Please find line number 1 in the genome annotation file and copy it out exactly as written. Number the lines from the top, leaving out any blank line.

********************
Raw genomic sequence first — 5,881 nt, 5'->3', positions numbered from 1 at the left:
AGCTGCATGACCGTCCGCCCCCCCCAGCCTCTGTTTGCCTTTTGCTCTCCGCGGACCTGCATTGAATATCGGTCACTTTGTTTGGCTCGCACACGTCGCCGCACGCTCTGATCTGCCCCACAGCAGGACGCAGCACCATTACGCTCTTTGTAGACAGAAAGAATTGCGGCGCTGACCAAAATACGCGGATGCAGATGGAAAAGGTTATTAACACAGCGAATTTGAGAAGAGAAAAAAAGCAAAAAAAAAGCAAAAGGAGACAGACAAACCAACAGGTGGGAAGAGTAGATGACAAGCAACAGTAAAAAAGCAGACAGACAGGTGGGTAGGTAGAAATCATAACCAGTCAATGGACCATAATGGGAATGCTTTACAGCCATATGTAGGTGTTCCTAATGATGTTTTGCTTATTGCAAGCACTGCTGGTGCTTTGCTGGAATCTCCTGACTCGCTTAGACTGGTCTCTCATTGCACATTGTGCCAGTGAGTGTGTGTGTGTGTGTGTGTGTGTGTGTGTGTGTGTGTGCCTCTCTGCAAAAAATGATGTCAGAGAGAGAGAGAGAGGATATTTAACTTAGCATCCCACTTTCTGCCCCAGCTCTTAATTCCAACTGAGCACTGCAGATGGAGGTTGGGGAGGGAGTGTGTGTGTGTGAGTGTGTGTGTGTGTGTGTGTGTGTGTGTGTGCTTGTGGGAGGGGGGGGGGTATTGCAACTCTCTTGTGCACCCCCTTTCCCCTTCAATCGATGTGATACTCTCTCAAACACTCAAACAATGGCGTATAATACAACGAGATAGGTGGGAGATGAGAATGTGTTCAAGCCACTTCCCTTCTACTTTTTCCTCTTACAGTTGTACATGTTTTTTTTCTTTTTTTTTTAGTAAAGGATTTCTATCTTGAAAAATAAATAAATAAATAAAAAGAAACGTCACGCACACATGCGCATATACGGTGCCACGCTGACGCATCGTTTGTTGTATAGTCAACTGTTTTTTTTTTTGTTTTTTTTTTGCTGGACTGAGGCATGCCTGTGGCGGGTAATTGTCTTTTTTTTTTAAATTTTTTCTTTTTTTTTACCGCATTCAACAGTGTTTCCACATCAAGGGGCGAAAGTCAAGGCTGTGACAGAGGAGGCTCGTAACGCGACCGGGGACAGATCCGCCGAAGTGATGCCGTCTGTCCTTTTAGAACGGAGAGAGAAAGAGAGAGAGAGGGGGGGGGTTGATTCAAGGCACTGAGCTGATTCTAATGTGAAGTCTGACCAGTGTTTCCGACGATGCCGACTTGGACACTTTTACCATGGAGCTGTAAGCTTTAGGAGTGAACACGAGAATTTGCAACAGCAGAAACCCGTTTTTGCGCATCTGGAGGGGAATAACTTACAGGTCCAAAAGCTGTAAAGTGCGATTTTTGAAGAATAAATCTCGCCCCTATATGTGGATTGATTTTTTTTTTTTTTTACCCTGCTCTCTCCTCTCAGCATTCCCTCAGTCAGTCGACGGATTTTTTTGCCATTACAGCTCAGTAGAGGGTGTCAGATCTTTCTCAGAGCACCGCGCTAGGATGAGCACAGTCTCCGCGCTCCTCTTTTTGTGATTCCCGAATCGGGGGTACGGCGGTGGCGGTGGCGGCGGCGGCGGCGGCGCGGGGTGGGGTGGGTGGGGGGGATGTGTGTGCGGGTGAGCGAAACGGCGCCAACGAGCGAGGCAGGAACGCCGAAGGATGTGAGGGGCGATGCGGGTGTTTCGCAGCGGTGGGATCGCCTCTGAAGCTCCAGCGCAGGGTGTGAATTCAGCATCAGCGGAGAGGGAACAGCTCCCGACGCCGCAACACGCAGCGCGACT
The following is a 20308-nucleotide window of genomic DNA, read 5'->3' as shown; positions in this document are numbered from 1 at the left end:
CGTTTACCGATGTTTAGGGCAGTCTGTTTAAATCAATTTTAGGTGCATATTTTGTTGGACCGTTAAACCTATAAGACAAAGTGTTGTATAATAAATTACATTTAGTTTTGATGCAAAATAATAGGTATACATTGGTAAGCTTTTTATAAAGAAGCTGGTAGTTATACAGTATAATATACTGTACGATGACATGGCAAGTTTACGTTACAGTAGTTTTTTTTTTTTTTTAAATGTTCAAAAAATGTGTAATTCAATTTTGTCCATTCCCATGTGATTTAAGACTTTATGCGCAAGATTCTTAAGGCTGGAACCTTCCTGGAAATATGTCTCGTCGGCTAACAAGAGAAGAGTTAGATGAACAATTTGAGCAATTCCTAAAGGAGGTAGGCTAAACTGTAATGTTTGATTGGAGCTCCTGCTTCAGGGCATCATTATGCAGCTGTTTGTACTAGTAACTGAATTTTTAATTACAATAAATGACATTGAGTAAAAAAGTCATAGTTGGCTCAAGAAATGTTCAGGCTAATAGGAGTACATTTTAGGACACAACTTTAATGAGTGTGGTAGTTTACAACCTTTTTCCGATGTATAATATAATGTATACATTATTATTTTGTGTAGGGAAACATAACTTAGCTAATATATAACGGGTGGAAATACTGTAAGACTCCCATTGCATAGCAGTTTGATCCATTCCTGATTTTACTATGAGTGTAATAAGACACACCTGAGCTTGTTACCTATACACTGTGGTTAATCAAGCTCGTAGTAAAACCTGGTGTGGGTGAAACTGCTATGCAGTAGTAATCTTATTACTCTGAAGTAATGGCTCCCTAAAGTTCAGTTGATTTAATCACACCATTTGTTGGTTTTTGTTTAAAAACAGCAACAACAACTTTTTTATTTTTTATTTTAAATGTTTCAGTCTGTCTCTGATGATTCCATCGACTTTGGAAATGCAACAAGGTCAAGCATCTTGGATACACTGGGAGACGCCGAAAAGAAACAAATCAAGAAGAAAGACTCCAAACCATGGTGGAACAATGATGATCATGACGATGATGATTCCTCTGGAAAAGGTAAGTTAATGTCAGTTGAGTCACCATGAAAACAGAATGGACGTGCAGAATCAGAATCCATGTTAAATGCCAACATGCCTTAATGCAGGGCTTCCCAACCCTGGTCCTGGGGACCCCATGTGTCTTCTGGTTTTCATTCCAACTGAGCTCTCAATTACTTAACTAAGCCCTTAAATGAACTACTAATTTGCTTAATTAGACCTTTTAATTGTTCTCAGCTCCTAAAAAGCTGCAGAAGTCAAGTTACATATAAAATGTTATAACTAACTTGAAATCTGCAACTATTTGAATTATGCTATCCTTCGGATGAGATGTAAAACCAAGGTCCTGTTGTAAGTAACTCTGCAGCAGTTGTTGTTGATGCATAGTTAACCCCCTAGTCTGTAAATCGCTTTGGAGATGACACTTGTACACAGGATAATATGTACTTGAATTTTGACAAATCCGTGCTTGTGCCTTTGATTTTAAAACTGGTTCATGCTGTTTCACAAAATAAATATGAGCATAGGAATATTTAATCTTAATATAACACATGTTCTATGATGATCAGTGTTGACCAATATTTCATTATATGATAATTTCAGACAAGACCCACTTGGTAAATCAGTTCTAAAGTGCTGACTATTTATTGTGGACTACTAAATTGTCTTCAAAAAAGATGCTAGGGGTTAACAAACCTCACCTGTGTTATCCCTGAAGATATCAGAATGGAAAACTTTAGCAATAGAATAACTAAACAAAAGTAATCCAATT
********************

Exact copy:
Raw genomic sequence first — 5,881 nt, 5'->3', positions numbered from 1 at the left: